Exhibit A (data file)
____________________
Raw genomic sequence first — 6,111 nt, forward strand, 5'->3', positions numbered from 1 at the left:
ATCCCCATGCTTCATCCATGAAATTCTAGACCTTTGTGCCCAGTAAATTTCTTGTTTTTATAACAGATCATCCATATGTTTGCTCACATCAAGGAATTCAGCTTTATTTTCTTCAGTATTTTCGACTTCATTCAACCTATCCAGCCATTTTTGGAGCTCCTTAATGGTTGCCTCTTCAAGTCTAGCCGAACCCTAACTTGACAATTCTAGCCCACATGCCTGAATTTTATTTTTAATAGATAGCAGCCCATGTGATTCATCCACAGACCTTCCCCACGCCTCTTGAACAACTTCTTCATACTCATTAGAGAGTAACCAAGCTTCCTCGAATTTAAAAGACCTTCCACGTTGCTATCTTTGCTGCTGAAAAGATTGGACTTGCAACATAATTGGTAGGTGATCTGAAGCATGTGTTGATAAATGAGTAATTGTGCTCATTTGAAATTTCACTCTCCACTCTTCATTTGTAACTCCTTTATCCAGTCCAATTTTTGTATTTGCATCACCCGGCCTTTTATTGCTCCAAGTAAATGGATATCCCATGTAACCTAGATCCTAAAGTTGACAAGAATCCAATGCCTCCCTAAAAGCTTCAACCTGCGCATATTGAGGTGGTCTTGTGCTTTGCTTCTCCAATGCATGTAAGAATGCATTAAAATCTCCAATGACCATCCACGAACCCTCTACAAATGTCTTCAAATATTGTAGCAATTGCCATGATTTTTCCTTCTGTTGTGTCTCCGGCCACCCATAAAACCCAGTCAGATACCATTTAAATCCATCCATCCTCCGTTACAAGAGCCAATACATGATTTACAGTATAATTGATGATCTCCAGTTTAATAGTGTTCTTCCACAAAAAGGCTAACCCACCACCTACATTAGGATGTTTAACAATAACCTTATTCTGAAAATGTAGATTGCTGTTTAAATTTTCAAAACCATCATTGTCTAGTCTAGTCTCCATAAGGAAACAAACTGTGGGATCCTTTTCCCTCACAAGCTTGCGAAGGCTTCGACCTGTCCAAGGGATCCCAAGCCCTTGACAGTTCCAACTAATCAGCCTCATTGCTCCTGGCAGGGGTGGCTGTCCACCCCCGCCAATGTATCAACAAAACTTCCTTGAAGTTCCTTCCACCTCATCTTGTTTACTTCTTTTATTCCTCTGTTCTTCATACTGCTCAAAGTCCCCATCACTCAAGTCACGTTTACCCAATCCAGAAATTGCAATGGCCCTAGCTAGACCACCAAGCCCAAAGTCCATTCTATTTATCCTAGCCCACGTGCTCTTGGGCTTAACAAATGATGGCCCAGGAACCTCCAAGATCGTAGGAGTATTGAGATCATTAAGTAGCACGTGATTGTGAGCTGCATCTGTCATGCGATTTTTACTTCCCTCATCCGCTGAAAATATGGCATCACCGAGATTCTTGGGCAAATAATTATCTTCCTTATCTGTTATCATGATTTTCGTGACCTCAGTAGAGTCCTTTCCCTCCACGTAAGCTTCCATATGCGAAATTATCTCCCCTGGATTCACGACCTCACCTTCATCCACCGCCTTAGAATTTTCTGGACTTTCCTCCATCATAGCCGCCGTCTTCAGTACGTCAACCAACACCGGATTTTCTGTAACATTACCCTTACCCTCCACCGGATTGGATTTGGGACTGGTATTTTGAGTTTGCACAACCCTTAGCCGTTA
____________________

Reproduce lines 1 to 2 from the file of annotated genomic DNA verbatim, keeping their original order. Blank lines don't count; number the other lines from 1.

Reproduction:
Raw genomic sequence first — 6,111 nt, forward strand, 5'->3', positions numbered from 1 at the left:
ATCCCCATGCTTCATCCATGAAATTCTAGACCTTTGTGCCCAGTAAATTTCTTGTTTTTATAACAGATCATCCATATGTTTGCTCACATCAAGGAATTCAGCTTTATTTTCTTCAGTATTTTCGACTTCATTCAACCTATCCAGCCATTTTTGGAGCTCCTTAATGGTTGCCTCTTCAAGTCTAGCCGAACCCTAACTTGACAATTCTAGCCCACATGCCTGAATTTTATTTTTAATAGATAGCAGCCCATGTGATTCATCCACAGACCTTCCCCACGCCTCTTGAACAACTTCTTCATACTCATTAGAGAGTAACCAAGCTTCCTCGAATTTAAAAGACCTTCCACGTTGCTATCTTTGCTGCTGAAAAGATTGGACTTGCAACATAATTGGTAGGTGATCTGAAGCATGTGTTGATAAATGAGTAATTGTGCTCATTTGAAATTTCACTCTCCACTCTTCATTTGTAACTCCTTTATCCAGTCCAATTTTTGTATTTGCATCACCCGGCCTTTTATTGCTCCAAGTAAATGGATATCCCATGTAACCTAGATCCTAAAGTTGACAAGAATCCAATGCCTCCCTAAAAGCTTCAACCTGCGCATATTGAGGTGGTCTTGTGCTTTGCTTCTCCAATGCATGTAAGAATGCATTAAAATCTCCAATGACCATCCACGAACCCTCTACAAATGTCTTCAAATATTGTAGCAATTGCCATGATTTTTCCTTCTGTTGTGTCTCCGGCCACCCATAAAACCCAGTCAGATACCATTTAAATCCATCCATCCTCCGTTACAAGAGCCAATACATGATTTACAGTATAATTGATGATCTCCAGTTTAATAGTGTTCTTCCACAAAAAGGCTAACCCACCACCTACATTAGGATGTTTAACAATAACCTTATTCTGAAAATGTAGATTGCTGTTTAAATTTTCAAAACCATCATTGTCTAGTCTAGTCTCCATAAGGAAACAAACTGTGGGATCCTTTTCCCTCACAAGCTTGCGAAGGCTTCGACCTGTCCAAGGGATCCCAAGCCCTTGACAGTTCCAACTAATCAGCCTCATTGCTCCTGGCAGGGGTGGCTGTCCACCCCCGCCAATGTATCAACAAAACTTCCTTGAAGTTCCTTCCACCTCATCTTGTTTACTTCTTTTATTCCTCTGTTCTTCATACTGCTCAAAGTCCCCATCACTCAAGTCACGTTTACCCAATCCAGAAATTGCAATGGCCCTAGCTAGACCACCAAGCCCAAAGTCCATTCTATTTATCCTAGCCCACGTGCTCTTGGGCTTAACAAATGATGGCCCAGGAACCTCCAAGATCGTAGGAGTATTGAGATCATTAAGTAGCACGTGATTGTGAGCTGCATCTGTCATGCGATTTTTACTTCCCTCATCCGCTGAAAATATGGCATCACCGAGATTCTTGGGCAAATAATTATCTTCCTTATCTGTTATCATGATTTTCGTGACCTCAGTAGAGTCCTTTCCCTCCACGTAAGCTTCCATATGCGAAATTATCTCCCCTGGATTCACGACCTCACCTTCATCCACCGCCTTAGAATTTTCTGGACTTTCCTCCATCATAGCCGCCGTCTTCAGTACGTCAACCAACACCGGATTTTCTGTAACATTACCCTTACCCTCCACCGGATTGGATTTGGGACTGGTATTTTGAGTTTGCACAACCCTTAGCCGTTA